Total aggregated economic losses from U.S. severe weather in May could surpass $4 billion, according to the latest global catastrophe report from Aon Benfield's Impact Forecasting.
A number of major severe weather outbreaks swept across the central and eastern U.S. during the month, which resulted in widespread damage from large hail, straight-line winds, tornadoes and isolated flash flooding. The Denver, Colo., metro area witnessed insurance payouts of more than $1.4 billion courtesy of softball-sized hail in the region. Additionally, severe storms in parts of the Plains, Midwest, Southeast, and the Mid-Atlantic resulted in significant damage to homes, businesses and vehicles.
Outside the U.S., strong thunderstorms led to extensive hail and wind damage in parts of Canada, Russia, China and Bangladesh resulting in total combined economic losses of more than $100 million.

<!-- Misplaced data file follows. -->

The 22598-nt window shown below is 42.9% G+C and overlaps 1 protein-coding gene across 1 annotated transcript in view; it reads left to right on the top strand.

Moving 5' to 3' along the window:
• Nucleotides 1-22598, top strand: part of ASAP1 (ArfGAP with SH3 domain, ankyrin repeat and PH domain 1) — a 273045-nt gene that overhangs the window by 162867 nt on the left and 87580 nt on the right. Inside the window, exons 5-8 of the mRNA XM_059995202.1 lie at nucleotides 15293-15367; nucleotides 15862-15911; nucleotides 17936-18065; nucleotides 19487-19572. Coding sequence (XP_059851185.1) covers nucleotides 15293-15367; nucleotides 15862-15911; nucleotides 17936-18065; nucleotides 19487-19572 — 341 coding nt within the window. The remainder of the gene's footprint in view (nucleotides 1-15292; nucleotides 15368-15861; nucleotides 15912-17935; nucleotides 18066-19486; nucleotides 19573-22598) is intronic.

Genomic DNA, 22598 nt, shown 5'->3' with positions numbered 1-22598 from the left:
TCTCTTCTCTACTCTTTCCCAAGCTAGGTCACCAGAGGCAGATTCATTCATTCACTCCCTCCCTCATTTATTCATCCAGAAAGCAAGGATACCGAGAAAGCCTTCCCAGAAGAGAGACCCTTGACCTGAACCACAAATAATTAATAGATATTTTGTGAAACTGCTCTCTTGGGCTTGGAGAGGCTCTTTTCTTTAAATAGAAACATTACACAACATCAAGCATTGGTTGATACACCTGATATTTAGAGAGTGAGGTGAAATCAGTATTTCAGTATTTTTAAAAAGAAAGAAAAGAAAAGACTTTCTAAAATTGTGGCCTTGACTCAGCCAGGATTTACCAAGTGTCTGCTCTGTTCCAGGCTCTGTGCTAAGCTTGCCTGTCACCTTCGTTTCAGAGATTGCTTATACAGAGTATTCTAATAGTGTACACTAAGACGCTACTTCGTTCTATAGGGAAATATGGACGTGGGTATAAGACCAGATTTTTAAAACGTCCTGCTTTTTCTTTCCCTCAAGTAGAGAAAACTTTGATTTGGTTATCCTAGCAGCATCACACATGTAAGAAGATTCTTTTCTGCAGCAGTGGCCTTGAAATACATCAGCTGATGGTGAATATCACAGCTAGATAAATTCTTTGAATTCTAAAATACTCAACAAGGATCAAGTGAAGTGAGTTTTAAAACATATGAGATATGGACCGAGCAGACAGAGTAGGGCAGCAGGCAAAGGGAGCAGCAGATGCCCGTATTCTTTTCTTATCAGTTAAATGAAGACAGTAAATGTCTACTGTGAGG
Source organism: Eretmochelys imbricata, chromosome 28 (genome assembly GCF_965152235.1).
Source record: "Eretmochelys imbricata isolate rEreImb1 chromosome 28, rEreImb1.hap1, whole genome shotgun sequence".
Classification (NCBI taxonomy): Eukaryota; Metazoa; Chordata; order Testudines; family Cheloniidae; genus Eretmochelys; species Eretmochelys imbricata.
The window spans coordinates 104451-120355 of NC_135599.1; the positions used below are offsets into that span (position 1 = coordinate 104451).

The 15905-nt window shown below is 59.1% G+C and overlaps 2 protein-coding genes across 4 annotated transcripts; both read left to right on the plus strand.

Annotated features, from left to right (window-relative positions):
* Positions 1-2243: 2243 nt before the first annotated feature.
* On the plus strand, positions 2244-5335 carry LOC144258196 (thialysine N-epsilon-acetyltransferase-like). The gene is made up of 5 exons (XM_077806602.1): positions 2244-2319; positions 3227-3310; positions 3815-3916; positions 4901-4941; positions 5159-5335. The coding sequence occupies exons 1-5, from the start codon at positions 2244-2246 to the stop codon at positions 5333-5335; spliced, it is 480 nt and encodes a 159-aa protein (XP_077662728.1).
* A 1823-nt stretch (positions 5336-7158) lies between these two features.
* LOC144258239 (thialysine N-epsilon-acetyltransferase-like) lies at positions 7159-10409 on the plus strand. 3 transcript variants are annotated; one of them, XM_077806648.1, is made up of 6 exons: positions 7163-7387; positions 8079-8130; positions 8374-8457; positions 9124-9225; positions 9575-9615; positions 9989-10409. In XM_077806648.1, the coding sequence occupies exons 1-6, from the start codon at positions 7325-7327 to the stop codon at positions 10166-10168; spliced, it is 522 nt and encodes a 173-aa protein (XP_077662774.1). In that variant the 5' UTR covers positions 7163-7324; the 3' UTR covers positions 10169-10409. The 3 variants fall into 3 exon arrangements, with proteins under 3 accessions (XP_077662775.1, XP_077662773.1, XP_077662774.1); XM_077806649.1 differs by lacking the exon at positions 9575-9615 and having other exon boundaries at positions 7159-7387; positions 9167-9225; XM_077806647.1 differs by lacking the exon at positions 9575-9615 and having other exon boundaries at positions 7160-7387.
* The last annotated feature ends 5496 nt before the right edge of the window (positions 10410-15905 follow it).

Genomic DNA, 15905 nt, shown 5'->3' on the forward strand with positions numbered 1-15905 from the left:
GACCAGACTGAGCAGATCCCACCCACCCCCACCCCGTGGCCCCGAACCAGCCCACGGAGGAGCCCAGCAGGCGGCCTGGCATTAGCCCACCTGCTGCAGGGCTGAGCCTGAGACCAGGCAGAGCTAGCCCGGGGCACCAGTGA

Separate spells of excessive rainfall in Canada led to major flooding events in Ontario, Quebec, the Canadian Maritimes and British Columbia. China saw agricultural losses of at least $122 million in the northern provincial areas of Inner Mongolia, Hebei and Liaoning, while the ongoing drought in South Africa saw costs likely to exceed $100 million.
In Sri Lanka, the combination of the arrival of the southwest monsoon and a developing tropical cyclone led to significant rainfall across the country, where total economic losses were preliminarily projected at $197 million. Cyclone Mora made landfall resulting in widespread flood and wind damage in Bangladesh which affected Myanmar as well. Total combined losses are expected to exceed $100 million.
Brazil, Kenya, Tanzania and Indonesia were also affected by major flood events in the month of May. Cyclone Donna became the strongest cyclone ever recorded in the Southern Hemisphere during the month of May. Separate moderate earthquake events struck Iran and China.